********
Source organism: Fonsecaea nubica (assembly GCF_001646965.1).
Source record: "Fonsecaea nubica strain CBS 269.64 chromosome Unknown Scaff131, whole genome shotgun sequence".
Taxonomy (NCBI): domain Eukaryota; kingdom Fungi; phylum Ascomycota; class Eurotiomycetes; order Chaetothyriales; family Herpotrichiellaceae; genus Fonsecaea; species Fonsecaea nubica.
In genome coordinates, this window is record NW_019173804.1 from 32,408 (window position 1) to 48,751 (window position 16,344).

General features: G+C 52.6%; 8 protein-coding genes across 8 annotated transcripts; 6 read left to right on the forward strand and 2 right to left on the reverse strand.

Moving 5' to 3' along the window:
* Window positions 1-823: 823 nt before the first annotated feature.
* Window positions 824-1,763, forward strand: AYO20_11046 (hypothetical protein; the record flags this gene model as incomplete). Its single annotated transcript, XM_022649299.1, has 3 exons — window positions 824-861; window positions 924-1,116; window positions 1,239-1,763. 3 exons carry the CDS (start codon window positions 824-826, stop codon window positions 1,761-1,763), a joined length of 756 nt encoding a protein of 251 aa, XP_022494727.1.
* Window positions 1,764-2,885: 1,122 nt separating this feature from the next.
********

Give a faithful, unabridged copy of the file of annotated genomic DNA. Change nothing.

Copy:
Source organism: Fonsecaea nubica (assembly GCF_001646965.1).
Source record: "Fonsecaea nubica strain CBS 269.64 chromosome Unknown Scaff131, whole genome shotgun sequence".
Taxonomy (NCBI): domain Eukaryota; kingdom Fungi; phylum Ascomycota; class Eurotiomycetes; order Chaetothyriales; family Herpotrichiellaceae; genus Fonsecaea; species Fonsecaea nubica.
In genome coordinates, this window is record NW_019173804.1 from 32,408 (window position 1) to 48,751 (window position 16,344).

General features: G+C 52.6%; 8 protein-coding genes across 8 annotated transcripts; 6 read left to right on the forward strand and 2 right to left on the reverse strand.

Moving 5' to 3' along the window:
* Window positions 1-823: 823 nt before the first annotated feature.
* Window positions 824-1,763, forward strand: AYO20_11046 (hypothetical protein; the record flags this gene model as incomplete). Its single annotated transcript, XM_022649299.1, has 3 exons — window positions 824-861; window positions 924-1,116; window positions 1,239-1,763. 3 exons carry the CDS (start codon window positions 824-826, stop codon window positions 1,761-1,763), a joined length of 756 nt encoding a protein of 251 aa, XP_022494727.1.
* Window positions 1,764-2,885: 1,122 nt separating this feature from the next.